- The bank statement received from the bank (assume monthly statements)
- The most recent bank reconciliation prepared
- A printout of all cash receipts and cash payments for the month
- A printout of the balance showing the closing cash at bank balance at the end of the month
Once all of these documents are close at hand, the bookkeeper should perform the following steps as part of the reconciliation process:
Step 1: Refer to the previous bank reconciliation for any outstanding items
The first step is to refer to the bank reconciliation prepared for the previous month. Any outstanding items appearing in the previous bank reconciliation (eg. unpresented cheques or outstanding deposits) that now appear in the current month’s bank statement (either on the debit or credit side) should be ticked off. These amounts have now been accounted for in the current month’s bank statement. If any of these amounts still do not appear on the current months bank statement, they should be included as oustanding items in the current bank reconciliation.
Step 2: Compare cash receipts in the entity’s books to the amounts appearing on the credit side of the bank statement
Compare the cash receipts for the month (which appear on the debit side of the “cash at bank” account in the general ledger) to the amounts shown in the credit side of the bank statement.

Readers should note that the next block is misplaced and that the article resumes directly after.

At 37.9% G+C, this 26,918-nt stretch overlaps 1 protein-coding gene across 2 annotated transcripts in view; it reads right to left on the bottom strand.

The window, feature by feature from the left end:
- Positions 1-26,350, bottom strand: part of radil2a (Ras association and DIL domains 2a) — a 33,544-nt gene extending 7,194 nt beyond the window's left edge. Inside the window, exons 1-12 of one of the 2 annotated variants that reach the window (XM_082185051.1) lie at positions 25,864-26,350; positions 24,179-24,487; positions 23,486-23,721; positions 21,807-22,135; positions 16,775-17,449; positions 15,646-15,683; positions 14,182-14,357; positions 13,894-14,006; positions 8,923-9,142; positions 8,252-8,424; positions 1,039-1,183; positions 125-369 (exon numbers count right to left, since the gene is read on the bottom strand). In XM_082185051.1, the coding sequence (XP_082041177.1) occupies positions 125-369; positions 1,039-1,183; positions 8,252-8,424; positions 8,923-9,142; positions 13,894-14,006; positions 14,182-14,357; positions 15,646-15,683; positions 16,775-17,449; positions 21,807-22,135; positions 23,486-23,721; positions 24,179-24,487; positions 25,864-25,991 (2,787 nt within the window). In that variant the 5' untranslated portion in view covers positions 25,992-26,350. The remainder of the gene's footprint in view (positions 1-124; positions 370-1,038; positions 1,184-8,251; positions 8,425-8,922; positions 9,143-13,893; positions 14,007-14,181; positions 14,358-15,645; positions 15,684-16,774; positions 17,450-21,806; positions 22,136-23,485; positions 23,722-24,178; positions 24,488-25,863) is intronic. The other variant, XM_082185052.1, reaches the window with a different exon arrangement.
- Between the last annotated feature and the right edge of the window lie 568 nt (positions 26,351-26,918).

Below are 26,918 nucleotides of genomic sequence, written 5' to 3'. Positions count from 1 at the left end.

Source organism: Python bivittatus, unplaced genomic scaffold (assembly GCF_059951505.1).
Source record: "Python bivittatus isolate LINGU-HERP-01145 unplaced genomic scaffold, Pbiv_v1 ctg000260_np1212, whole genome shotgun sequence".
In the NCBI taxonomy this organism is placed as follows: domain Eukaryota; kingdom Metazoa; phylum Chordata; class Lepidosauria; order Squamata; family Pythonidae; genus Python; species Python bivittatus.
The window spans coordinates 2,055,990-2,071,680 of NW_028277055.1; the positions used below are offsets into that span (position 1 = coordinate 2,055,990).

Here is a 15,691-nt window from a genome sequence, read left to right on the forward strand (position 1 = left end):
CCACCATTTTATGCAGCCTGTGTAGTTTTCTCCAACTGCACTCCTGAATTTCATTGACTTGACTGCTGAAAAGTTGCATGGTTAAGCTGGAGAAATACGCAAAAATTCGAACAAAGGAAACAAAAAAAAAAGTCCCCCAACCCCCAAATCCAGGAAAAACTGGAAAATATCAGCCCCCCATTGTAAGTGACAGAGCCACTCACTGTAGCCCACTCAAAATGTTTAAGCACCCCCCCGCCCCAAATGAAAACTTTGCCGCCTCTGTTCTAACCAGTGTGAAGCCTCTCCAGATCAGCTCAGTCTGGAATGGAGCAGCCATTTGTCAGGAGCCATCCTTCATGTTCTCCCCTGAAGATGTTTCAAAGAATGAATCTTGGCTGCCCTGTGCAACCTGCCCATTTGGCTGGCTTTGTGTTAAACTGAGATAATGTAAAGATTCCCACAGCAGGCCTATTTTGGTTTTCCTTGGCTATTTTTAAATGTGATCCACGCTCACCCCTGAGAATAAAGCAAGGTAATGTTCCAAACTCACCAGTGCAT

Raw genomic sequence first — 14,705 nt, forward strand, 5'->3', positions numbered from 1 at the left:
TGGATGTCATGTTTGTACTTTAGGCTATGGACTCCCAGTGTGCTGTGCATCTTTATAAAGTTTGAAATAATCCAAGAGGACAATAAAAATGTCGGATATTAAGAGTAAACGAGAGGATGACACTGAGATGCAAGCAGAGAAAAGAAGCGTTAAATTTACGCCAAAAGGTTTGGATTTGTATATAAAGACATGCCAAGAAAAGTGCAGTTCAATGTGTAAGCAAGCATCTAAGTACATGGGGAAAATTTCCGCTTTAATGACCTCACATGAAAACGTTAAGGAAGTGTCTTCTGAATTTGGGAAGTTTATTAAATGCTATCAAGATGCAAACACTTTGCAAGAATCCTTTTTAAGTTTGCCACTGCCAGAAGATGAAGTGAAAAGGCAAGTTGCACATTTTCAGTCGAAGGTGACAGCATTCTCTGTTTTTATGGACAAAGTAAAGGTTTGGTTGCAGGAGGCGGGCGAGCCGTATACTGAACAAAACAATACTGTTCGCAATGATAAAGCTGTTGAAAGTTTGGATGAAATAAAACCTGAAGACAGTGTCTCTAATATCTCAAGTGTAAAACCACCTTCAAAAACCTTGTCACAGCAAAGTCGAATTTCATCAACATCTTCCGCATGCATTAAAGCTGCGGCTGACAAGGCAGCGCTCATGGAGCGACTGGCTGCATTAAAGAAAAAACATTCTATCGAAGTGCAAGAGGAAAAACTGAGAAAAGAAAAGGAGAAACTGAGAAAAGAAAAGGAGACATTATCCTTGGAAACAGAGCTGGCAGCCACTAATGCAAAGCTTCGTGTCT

Items that appear in both sets of records should be ticked off. In other words, if a deposit for $1,440 appears as a cash receipt in the entity’s books and on the credit side of the bank statement, both items should be ticked off. This means that the deposit has been picked up by the bank and recorded in the entity’s books.
Conversely, if an amount appears in the entity’s books as a deposit, but is not shown on the credit side of the bank statement, this is referred to as an “outstanding deposit”. This means that while the deposit has been recorded in the entity’s books, the bank has not yet processed the deposit, ie it has not yet been reflected in the bank’s records. Outstanding deposits are noted in the bank reconciliation.
Step 3: Items that appear on the credit side of the bank statement but not in the entity’s books
There may be amounts that appear on the credit side of the bank statement (ie deposits made to the entity’s account) that do not appear in the “cash at bank” account in the general ledger. There are two common examples – interest received and direct receipts from customers.
Firstly, interest credited by the bank will appear as a deposit on the credit side of the bank statement. Typically, the amount of interest cannot be determined until the bank statement arrives. Hence, interest received will not appear in the entity’s accounting records until the bookkeeper enters the amount from the bank statement.
Secondly, some customers may have paid their accounts directly into the entity’s bank account via EFT or direct credit and have not notified the entity of this payment. In some cases, the customer may not identify the invoice number they have paid, so the bookkeeper may need to conduct further investigations to determine where these deposits have come from and ensure that they are credited.